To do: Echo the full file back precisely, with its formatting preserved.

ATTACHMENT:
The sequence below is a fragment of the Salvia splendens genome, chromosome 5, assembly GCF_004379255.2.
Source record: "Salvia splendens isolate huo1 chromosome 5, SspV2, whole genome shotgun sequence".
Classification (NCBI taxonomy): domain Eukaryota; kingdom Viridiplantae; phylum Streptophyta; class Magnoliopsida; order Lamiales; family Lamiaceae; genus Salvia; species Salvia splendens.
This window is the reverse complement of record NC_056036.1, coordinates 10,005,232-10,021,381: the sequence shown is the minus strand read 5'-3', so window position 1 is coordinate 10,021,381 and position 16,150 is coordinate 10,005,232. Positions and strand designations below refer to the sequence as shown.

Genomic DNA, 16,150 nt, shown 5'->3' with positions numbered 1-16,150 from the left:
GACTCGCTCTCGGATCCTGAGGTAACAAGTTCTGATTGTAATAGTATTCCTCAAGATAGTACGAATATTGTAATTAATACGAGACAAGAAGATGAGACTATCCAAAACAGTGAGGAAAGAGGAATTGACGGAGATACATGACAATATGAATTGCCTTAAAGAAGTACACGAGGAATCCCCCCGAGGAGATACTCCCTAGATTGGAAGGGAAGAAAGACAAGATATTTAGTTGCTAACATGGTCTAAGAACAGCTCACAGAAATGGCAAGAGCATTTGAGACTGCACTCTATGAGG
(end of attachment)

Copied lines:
The sequence below is a fragment of the Salvia splendens genome, chromosome 5, assembly GCF_004379255.2.
Source record: "Salvia splendens isolate huo1 chromosome 5, SspV2, whole genome shotgun sequence".
Classification (NCBI taxonomy): domain Eukaryota; kingdom Viridiplantae; phylum Streptophyta; class Magnoliopsida; order Lamiales; family Lamiaceae; genus Salvia; species Salvia splendens.
This window is the reverse complement of record NC_056036.1, coordinates 10,005,232-10,021,381: the sequence shown is the minus strand read 5'-3', so window position 1 is coordinate 10,021,381 and position 16,150 is coordinate 10,005,232. Positions and strand designations below refer to the sequence as shown.

Genomic DNA, 16,150 nt, shown 5'->3' with positions numbered 1-16,150 from the left:
GACTCGCTCTCGGATCCTGAGGTAACAAGTTCTGATTGTAATAGTATTCCTCAAGATAGTACGAATATTGTAATTAATACGAGACAAGAAGATGAGACTATCCAAAACAGTGAGGAAAGAGGAATTGACGGAGATACATGACAATATGAATTGCCTTAAAGAAGTACACGAGGAATCCCCCCGAGGAGATACTCCCTAGATTGGAAGGGAAGAAAGACAAGATATTTAGTTGCTAACATGGTCTAAGAACAGCTCACAGAAATGGCAAGAGCATTTGAGACTGCACTCTATGAGG